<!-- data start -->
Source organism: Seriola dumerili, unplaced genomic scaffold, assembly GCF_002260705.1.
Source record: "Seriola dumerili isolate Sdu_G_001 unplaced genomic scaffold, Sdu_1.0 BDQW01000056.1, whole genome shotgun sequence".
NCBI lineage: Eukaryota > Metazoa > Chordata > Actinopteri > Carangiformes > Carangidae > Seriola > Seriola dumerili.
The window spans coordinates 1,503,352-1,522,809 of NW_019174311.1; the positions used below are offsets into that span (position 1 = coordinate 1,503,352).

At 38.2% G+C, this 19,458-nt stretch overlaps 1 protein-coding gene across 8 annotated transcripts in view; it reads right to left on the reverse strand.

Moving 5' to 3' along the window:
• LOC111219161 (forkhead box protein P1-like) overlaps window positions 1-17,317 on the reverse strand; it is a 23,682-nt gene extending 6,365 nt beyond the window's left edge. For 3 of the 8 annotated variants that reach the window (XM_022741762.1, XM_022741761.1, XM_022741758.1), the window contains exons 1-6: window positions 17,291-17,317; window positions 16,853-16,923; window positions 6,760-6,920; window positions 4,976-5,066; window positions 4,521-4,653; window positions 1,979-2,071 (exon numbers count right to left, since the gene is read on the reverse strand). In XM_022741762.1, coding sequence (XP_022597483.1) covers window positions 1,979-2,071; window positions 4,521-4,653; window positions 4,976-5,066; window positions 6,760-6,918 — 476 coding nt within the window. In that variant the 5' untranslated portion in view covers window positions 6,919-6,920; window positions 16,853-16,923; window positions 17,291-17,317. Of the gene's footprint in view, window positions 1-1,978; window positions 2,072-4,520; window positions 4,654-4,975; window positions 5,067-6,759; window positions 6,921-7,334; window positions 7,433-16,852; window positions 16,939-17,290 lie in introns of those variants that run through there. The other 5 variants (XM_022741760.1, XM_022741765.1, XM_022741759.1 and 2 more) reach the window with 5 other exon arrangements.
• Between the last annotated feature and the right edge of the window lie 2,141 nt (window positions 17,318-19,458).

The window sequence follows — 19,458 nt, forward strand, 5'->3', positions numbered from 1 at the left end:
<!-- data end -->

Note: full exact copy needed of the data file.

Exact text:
Source organism: Seriola dumerili, unplaced genomic scaffold, assembly GCF_002260705.1.
Source record: "Seriola dumerili isolate Sdu_G_001 unplaced genomic scaffold, Sdu_1.0 BDQW01000056.1, whole genome shotgun sequence".
NCBI lineage: Eukaryota > Metazoa > Chordata > Actinopteri > Carangiformes > Carangidae > Seriola > Seriola dumerili.
The window spans coordinates 1,503,352-1,522,809 of NW_019174311.1; the positions used below are offsets into that span (position 1 = coordinate 1,503,352).

At 38.2% G+C, this 19,458-nt stretch overlaps 1 protein-coding gene across 8 annotated transcripts in view; it reads right to left on the reverse strand.

Moving 5' to 3' along the window:
• LOC111219161 (forkhead box protein P1-like) overlaps window positions 1-17,317 on the reverse strand; it is a 23,682-nt gene extending 6,365 nt beyond the window's left edge. For 3 of the 8 annotated variants that reach the window (XM_022741762.1, XM_022741761.1, XM_022741758.1), the window contains exons 1-6: window positions 17,291-17,317; window positions 16,853-16,923; window positions 6,760-6,920; window positions 4,976-5,066; window positions 4,521-4,653; window positions 1,979-2,071 (exon numbers count right to left, since the gene is read on the reverse strand). In XM_022741762.1, coding sequence (XP_022597483.1) covers window positions 1,979-2,071; window positions 4,521-4,653; window positions 4,976-5,066; window positions 6,760-6,918 — 476 coding nt within the window. In that variant the 5' untranslated portion in view covers window positions 6,919-6,920; window positions 16,853-16,923; window positions 17,291-17,317. Of the gene's footprint in view, window positions 1-1,978; window positions 2,072-4,520; window positions 4,654-4,975; window positions 5,067-6,759; window positions 6,921-7,334; window positions 7,433-16,852; window positions 16,939-17,290 lie in introns of those variants that run through there. The other 5 variants (XM_022741760.1, XM_022741765.1, XM_022741759.1 and 2 more) reach the window with 5 other exon arrangements.
• Between the last annotated feature and the right edge of the window lie 2,141 nt (window positions 17,318-19,458).

The window sequence follows — 19,458 nt, forward strand, 5'->3', positions numbered from 1 at the left end: